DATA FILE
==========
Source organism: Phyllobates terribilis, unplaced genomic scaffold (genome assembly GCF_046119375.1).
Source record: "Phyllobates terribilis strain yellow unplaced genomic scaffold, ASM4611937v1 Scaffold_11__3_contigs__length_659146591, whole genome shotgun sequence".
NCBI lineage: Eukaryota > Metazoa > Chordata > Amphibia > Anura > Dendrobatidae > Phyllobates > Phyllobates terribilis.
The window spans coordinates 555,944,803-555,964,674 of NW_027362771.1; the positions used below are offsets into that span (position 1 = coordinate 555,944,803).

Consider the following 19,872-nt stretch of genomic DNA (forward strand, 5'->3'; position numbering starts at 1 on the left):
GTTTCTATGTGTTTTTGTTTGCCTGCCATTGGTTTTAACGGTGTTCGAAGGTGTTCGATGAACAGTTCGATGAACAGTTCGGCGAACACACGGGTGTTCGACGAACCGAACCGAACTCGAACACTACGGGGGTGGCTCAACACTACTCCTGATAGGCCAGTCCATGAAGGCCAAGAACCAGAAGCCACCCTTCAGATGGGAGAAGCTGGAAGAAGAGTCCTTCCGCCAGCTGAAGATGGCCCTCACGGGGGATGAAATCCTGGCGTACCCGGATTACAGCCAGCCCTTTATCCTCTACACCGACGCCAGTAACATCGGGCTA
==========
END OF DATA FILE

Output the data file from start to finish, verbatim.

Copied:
Source organism: Phyllobates terribilis, unplaced genomic scaffold (genome assembly GCF_046119375.1).
Source record: "Phyllobates terribilis strain yellow unplaced genomic scaffold, ASM4611937v1 Scaffold_11__3_contigs__length_659146591, whole genome shotgun sequence".
NCBI lineage: Eukaryota > Metazoa > Chordata > Amphibia > Anura > Dendrobatidae > Phyllobates > Phyllobates terribilis.
The window spans coordinates 555,944,803-555,964,674 of NW_027362771.1; the positions used below are offsets into that span (position 1 = coordinate 555,944,803).

Consider the following 19,872-nt stretch of genomic DNA (forward strand, 5'->3'; position numbering starts at 1 on the left):
GTTTCTATGTGTTTTTGTTTGCCTGCCATTGGTTTTAACGGTGTTCGAAGGTGTTCGATGAACAGTTCGATGAACAGTTCGGCGAACACACGGGTGTTCGACGAACCGAACCGAACTCGAACACTACGGGGGTGGCTCAACACTACTCCTGATAGGCCAGTCCATGAAGGCCAAGAACCAGAAGCCACCCTTCAGATGGGAGAAGCTGGAAGAAGAGTCCTTCCGCCAGCTGAAGATGGCCCTCACGGGGGATGAAATCCTGGCGTACCCGGATTACAGCCAGCCCTTTATCCTCTACACCGACGCCAGTAACATCGGGCTA